Other factors that make ticks efficient disease vectors include a highly sclerotized body that protects them from environmental stresses, high reproductive potential, and a long life span (compared to other blood feeding arthropods). Although the majority of TBDs are transmitted during normal feeding activity, they can be transmitted by other routes as well, including through regurgitation and feces. Argasid ticks can also release pathogens through excess liquid excreted from the coxal glands located adjacent to the first segment (coxa) of the front legs. (11) (p512) Adding to their efficiency as vectors, the larvae and nymphs are very small. The presence of an immature tick on a host often goes unnoticed, enabling the tick to feed to repletion and drop off without detection, which increases the likelihood of pathogen transmission.
Ticks can also transmit more than one pathogen at a time. For example, Ixodes ticks can simultaneously or sequentially infect their hosts with Borrelia burgdorferi, Anaplasma phagocytophilum, and Babesia microti. (1) (p61) Co-infections with these pathogens have been reported from wild and domestic animals, including dogs, as well as humans. These infections can result in more severe and longer illnesses and can complicate diagnoses. (1) (p493) Ticks are also effective disease reservoirs. In some species, pathogens can be transmitted from the adult female to its offspring (transovarial transmission) and from one developmental stage to the next (transstadial transmission). Infected ticks can also transmit viruses to uninfected ticks while feeding simultaneously on an uninfected host. (11) (p512) Therefore, they can maintain and transmit infections even if they have not fed on an infected host.
Surveillance is the process of determining the presence of vectors and pests, estimating their general population levels, and determining if pathogens of concern are present in the population. It gives quantifiable data on which to base control and education programs and is the starting point in the prevention of any arthropod-borne disease. The analysis and interpretation of information gained from surveillance is the basis for developing quantitative and qualitative risk assessments that can be used to predict the occurrence of pest outbreaks or vector-borne diseases. (13) (p7) Various methods can be used to describe disease risk. One commonly used index is called the Entomologic Risk Index (ERI), an indicator of the number of infected ticks that a person might come into contact with over a set distance. The ERI is calculated as the number of infected ticks collected over a 1,000-meter drag (described below). Accurate ERIs are obtained by testing ticks for pathogens to determine tick infection rate. Public health officials can use indices like the ERI in public education efforts and to determine if, when, and what control measures should be implemented. (13) (p7)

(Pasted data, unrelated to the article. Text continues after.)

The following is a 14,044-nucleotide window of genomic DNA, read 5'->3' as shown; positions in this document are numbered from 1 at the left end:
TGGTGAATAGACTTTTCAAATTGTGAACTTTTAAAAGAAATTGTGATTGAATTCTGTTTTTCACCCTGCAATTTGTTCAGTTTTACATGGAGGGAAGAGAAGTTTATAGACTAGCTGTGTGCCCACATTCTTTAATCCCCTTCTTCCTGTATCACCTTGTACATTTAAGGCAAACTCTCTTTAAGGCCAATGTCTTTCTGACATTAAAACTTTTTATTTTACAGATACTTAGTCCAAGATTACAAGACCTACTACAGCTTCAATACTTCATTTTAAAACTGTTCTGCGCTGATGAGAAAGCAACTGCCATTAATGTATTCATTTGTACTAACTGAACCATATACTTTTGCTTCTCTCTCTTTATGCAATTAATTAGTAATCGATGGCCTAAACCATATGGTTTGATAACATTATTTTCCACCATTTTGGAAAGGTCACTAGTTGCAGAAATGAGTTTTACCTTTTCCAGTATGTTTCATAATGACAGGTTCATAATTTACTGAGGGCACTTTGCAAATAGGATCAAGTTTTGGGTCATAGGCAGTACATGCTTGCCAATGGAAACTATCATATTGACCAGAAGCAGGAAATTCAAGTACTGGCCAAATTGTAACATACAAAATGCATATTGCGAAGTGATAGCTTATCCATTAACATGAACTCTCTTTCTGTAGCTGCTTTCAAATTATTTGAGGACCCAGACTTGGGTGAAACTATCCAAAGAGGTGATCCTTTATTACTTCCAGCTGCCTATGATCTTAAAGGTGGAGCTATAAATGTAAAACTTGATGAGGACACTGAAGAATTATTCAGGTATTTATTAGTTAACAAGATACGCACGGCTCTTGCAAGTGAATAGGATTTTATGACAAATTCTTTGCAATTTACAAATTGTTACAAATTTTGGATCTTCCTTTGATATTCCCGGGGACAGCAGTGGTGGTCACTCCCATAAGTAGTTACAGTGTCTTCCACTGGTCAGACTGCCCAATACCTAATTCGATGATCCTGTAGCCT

Information on vector quantity, type, and infection rates obtained from environmental sampling can be combined with human case data to help predict risk of acquiring vector-borne diseases. Ticks are active year round in some of the warmer areas of the continental United States. In fact, 31% of the ticks received at US Army Public Health Command (USAPHC) Region-West between the years 1944 and 2013 were collected in the months of November, December, January, and February. Therefore, surveillance and pathogen testing should occur throughout the year.
Surveillance for ticks and TBDs can be accomplished both actively and passively. Public health personnel who go into the field to collect ticks directly from animals or brush, as described in the following paragraphs, are conducting active surveillance. Passive surveillance depends on the voluntary submission of ticks to public health entities for identification and pathogen analysis. Passive surveillance also includes the gathering of TBD data from sources such as the CDC Morbidity and Mortality Weekly Report, (a) the USAPHC Vector-borne Disease Report (b) or the Armed Forces Health Surveillance Center Medical Surveillance Monthly Report. (c) This type of passive surveillance is important as it can give military public health personnel a rough picture of tick and pathogen presence or activity in a broad area. No single surveillance method can give a complete picture of TBD risk; therefore, it is important to employ as many techniques as possible.
Tick Drags. Tick drags are typically constructed of a one meter square sheet of light colored, soft material, such as muslin or flannel. A 1.2 meter dowel is attached to the leading edge of the material to keep it spread apart as it is pulled through the tick habitat and a two meter cord attached at both ends of the dowel can be used to pull the drag. Tick drags are conducted by passing the cloth over likely tick habitat, with the goal of collecting ticks that are questing (seeking a host). This method collects representative samples of Ixodid ticks present, and generally mirrors the actual exposure that a person might experience in a given area.